When I read a script, I'm looking for something that has a nuance to it that I haven't seen before. Because there are so many formulaic scripts, written from the same template. The big thing for me is when someone has a voice: it can be just a turn of phrase, it can be in the way someone puts a sentence together, or it can be in the storyline or the concept. That's exciting, because it feels new and it feels fresh and it makes you want to develop something further.

And I do think absolutely that the way forward for new talent, in the age of YouTube and Vimeo, is to make your own content. Of course, many online creators are sophisticated enough to sell their own stuff: I loved a Vimeo series of shorts called High Maintenance, and wanted to work with its creators Katja Blichfeld and Ben Sinclair - only to find out that HBO had bought the whole thing.

But there's still an incredible value for new talent in working with production companies like Merman - people who have made shows before, helping you bring your idea to life. So at the moment, Merman are in development on a number of shows, as well as being in production on others. We're a tiny bunch at the moment - but we'll get bigger!

And if I could give a few words of advice to my younger self? I'd say: "Don't expect someone to tap you on the shoulder, and then hand you what you're looking for on a plate." Because the big handicap for me was that I was a dreamer, and I thought that once I got to London, someone would just discover me. So I didn't start grafting until I was in my late 20s, even early 30s. I do think that young people should mess around and have some fun and gain their life story - I needed to find those stories, and as it worked out, it was fine. But it might not have been.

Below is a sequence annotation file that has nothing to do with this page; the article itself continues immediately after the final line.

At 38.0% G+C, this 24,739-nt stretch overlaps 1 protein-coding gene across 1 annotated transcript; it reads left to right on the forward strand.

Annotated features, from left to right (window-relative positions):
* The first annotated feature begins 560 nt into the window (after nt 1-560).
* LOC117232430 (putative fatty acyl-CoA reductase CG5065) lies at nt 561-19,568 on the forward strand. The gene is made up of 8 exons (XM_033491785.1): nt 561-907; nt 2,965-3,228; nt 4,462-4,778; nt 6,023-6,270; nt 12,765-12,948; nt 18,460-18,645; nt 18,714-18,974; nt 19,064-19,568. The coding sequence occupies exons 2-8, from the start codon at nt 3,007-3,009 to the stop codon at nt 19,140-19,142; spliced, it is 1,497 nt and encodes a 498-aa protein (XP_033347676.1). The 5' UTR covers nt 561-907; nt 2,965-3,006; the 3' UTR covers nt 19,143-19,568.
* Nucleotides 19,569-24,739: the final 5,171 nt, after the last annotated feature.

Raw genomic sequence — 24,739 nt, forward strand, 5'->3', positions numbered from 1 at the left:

I also didn't have the level of confidence that I needed to push myself forward - I was from a tiny little village in Ireland. Dame Judi Dench and Julie Walters have both worried publicly about how difficult it is for working-class kids to get into acting these days, and I would hate to think that all the drama schools are full of posh kids who've been given a leg up, or who are related to someone famous - that's horribly upsetting.

The arts aren't funded properly by the government at the moment, at both national and local level, which in turn means there aren't as many theatres and arts groups for kids from modest backgrounds to get involved with. So part of the solution is for there to be more arts funding from the government. I also had a good support network around me, I had parents who encouraged me, but not every kid has that. Which is why you need somewhere within your community where you can be encouraged.

Even then, there's no getting away from that advice to work hard. As someone who grew up on a turkey farm, I didn't go to drama school. To get into this industry, I simply had to graft as hard as I could. Oh, and I had to break my elbow.

This is an extract from Tomorrow's People: Making Cultures for Creativity, a new book from UKTV promoting British creativity.

The book is available as a free download from iTunes, Google Play and UKTV